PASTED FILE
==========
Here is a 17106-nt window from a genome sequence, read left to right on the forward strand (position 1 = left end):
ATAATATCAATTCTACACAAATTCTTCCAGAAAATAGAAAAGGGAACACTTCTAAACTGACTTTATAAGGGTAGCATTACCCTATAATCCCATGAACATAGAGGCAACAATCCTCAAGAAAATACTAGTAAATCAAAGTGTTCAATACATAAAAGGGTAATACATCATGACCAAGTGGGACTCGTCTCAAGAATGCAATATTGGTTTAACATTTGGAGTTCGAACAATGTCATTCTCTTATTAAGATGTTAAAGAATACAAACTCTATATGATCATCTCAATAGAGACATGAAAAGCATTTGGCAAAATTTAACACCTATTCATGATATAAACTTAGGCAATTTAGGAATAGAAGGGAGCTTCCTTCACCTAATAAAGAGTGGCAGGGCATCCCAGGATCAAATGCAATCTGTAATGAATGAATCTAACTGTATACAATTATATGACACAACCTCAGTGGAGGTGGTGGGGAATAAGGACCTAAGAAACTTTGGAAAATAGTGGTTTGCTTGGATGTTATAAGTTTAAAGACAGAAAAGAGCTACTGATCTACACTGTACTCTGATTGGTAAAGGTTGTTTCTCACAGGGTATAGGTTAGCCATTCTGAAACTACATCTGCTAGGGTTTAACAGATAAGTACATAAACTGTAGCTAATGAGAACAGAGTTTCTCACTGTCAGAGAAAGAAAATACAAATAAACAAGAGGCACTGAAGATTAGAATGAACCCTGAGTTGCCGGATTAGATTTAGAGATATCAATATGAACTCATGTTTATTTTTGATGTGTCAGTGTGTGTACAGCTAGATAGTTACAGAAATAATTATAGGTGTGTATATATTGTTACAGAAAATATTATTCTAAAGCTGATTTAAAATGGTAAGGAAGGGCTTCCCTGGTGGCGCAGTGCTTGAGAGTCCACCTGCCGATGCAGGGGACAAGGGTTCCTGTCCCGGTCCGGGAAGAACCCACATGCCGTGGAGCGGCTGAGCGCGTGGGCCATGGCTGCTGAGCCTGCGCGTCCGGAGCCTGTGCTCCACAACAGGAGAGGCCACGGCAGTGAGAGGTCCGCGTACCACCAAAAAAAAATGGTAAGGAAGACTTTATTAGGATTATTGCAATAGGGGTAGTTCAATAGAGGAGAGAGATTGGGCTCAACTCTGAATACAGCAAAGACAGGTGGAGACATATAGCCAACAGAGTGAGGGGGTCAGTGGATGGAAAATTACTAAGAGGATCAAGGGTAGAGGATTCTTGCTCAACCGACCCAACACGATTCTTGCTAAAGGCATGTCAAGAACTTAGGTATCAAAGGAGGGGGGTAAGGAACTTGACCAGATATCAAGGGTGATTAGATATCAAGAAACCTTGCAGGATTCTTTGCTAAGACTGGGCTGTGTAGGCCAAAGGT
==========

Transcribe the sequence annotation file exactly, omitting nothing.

Here is a 17106-nt window from a genome sequence, read left to right on the forward strand (position 1 = left end):
ATAATATCAATTCTACACAAATTCTTCCAGAAAATAGAAAAGGGAACACTTCTAAACTGACTTTATAAGGGTAGCATTACCCTATAATCCCATGAACATAGAGGCAACAATCCTCAAGAAAATACTAGTAAATCAAAGTGTTCAATACATAAAAGGGTAATACATCATGACCAAGTGGGACTCGTCTCAAGAATGCAATATTGGTTTAACATTTGGAGTTCGAACAATGTCATTCTCTTATTAAGATGTTAAAGAATACAAACTCTATATGATCATCTCAATAGAGACATGAAAAGCATTTGGCAAAATTTAACACCTATTCATGATATAAACTTAGGCAATTTAGGAATAGAAGGGAGCTTCCTTCACCTAATAAAGAGTGGCAGGGCATCCCAGGATCAAATGCAATCTGTAATGAATGAATCTAACTGTATACAATTATATGACACAACCTCAGTGGAGGTGGTGGGGAATAAGGACCTAAGAAACTTTGGAAAATAGTGGTTTGCTTGGATGTTATAAGTTTAAAGACAGAAAAGAGCTACTGATCTACACTGTACTCTGATTGGTAAAGGTTGTTTCTCACAGGGTATAGGTTAGCCATTCTGAAACTACATCTGCTAGGGTTTAACAGATAAGTACATAAACTGTAGCTAATGAGAACAGAGTTTCTCACTGTCAGAGAAAGAAAATACAAATAAACAAGAGGCACTGAAGATTAGAATGAACCCTGAGTTGCCGGATTAGATTTAGAGATATCAATATGAACTCATGTTTATTTTTGATGTGTCAGTGTGTGTACAGCTAGATAGTTACAGAAATAATTATAGGTGTGTATATATTGTTACAGAAAATATTATTCTAAAGCTGATTTAAAATGGTAAGGAAGGGCTTCCCTGGTGGCGCAGTGCTTGAGAGTCCACCTGCCGATGCAGGGGACAAGGGTTCCTGTCCCGGTCCGGGAAGAACCCACATGCCGTGGAGCGGCTGAGCGCGTGGGCCATGGCTGCTGAGCCTGCGCGTCCGGAGCCTGTGCTCCACAACAGGAGAGGCCACGGCAGTGAGAGGTCCGCGTACCACCAAAAAAAAATGGTAAGGAAGACTTTATTAGGATTATTGCAATAGGGGTAGTTCAATAGAGGAGAGAGATTGGGCTCAACTCTGAATACAGCAAAGACAGGTGGAGACATATAGCCAACAGAGTGAGGGGGTCAGTGGATGGAAAATTACTAAGAGGATCAAGGGTAGAGGATTCTTGCTCAACCGACCCAACACGATTCTTGCTAAAGGCATGTCAAGAACTTAGGTATCAAAGGAGGGGGGTAAGGAACTTGACCAGATATCAAGGGTGATTAGATATCAAGAAACCTTGCAGGATTCTTTGCTAAGACTGGGCTGTGTAGGCCAAAGGT